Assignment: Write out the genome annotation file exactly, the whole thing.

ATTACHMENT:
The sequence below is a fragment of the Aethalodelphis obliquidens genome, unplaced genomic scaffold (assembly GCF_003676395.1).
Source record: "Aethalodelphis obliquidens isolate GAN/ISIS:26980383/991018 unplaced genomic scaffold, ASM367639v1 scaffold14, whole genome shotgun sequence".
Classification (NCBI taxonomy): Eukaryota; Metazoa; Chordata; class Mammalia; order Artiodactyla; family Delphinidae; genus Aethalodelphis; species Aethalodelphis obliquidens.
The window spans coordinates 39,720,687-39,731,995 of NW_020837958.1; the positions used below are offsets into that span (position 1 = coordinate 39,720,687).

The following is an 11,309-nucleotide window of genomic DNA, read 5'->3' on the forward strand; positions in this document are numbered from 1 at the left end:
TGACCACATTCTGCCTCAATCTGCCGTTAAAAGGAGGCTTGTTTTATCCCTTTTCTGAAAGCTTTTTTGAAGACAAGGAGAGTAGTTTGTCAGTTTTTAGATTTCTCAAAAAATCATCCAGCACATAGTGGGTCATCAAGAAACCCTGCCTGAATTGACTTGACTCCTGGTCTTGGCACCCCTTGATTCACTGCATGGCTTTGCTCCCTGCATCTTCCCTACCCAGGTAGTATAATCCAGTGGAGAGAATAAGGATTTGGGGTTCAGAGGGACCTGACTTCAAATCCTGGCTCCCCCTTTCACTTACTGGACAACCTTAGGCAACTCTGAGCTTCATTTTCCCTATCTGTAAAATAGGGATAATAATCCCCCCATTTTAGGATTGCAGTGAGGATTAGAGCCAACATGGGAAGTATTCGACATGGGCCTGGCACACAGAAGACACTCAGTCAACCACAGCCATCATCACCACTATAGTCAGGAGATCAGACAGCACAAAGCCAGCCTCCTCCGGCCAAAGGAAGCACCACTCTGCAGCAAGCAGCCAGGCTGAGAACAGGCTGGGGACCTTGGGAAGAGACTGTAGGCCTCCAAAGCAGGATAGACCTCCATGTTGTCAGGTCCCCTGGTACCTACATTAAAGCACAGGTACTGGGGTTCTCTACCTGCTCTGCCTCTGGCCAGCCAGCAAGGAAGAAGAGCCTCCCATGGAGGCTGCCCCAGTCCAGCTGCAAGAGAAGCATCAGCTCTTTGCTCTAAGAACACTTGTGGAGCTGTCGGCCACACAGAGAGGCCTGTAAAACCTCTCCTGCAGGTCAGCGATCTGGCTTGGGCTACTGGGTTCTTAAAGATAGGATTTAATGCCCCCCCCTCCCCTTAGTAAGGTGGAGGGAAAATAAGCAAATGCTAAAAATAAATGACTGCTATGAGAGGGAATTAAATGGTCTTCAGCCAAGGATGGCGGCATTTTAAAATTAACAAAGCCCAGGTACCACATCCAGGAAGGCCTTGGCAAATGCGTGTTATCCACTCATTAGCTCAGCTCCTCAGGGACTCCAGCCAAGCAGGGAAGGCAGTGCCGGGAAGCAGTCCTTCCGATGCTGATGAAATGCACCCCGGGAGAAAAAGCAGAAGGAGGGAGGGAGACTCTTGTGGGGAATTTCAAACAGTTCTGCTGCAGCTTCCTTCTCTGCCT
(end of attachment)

The sequence below is a fragment of the Aethalodelphis obliquidens genome, unplaced genomic scaffold (assembly GCF_003676395.1).
Source record: "Aethalodelphis obliquidens isolate GAN/ISIS:26980383/991018 unplaced genomic scaffold, ASM367639v1 scaffold14, whole genome shotgun sequence".
Classification (NCBI taxonomy): Eukaryota; Metazoa; Chordata; class Mammalia; order Artiodactyla; family Delphinidae; genus Aethalodelphis; species Aethalodelphis obliquidens.
The window spans coordinates 39,720,687-39,731,995 of NW_020837958.1; the positions used below are offsets into that span (position 1 = coordinate 39,720,687).

The following is an 11,309-nucleotide window of genomic DNA, read 5'->3' on the forward strand; positions in this document are numbered from 1 at the left end:
TGACCACATTCTGCCTCAATCTGCCGTTAAAAGGAGGCTTGTTTTATCCCTTTTCTGAAAGCTTTTTTGAAGACAAGGAGAGTAGTTTGTCAGTTTTTAGATTTCTCAAAAAATCATCCAGCACATAGTGGGTCATCAAGAAACCCTGCCTGAATTGACTTGACTCCTGGTCTTGGCACCCCTTGATTCACTGCATGGCTTTGCTCCCTGCATCTTCCCTACCCAGGTAGTATAATCCAGTGGAGAGAATAAGGATTTGGGGTTCAGAGGGACCTGACTTCAAATCCTGGCTCCCCCTTTCACTTACTGGACAACCTTAGGCAACTCTGAGCTTCATTTTCCCTATCTGTAAAATAGGGATAATAATCCCCCCATTTTAGGATTGCAGTGAGGATTAGAGCCAACATGGGAAGTATTCGACATGGGCCTGGCACACAGAAGACACTCAGTCAACCACAGCCATCATCACCACTATAGTCAGGAGATCAGACAGCACAAAGCCAGCCTCCTCCGGCCAAAGGAAGCACCACTCTGCAGCAAGCAGCCAGGCTGAGAACAGGCTGGGGACCTTGGGAAGAGACTGTAGGCCTCCAAAGCAGGATAGACCTCCATGTTGTCAGGTCCCCTGGTACCTACATTAAAGCACAGGTACTGGGGTTCTCTACCTGCTCTGCCTCTGGCCAGCCAGCAAGGAAGAAGAGCCTCCCATGGAGGCTGCCCCAGTCCAGCTGCAAGAGAAGCATCAGCTCTTTGCTCTAAGAACACTTGTGGAGCTGTCGGCCACACAGAGAGGCCTGTAAAACCTCTCCTGCAGGTCAGCGATCTGGCTTGGGCTACTGGGTTCTTAAAGATAGGATTTAATGCCCCCCCCTCCCCTTAGTAAGGTGGAGGGAAAATAAGCAAATGCTAAAAATAAATGACTGCTATGAGAGGGAATTAAATGGTCTTCAGCCAAGGATGGCGGCATTTTAAAATTAACAAAGCCCAGGTACCACATCCAGGAAGGCCTTGGCAAATGCGTGTTATCCACTCATTAGCTCAGCTCCTCAGGGACTCCAGCCAAGCAGGGAAGGCAGTGCCGGGAAGCAGTCCTTCCGATGCTGATGAAATGCACCCCGGGAGAAAAAGCAGAAGGAGGGAGGGAGACTCTTGTGGGGAATTTCAAACAGTTCTGCTGCAGCTTCCTTCTCTGCCT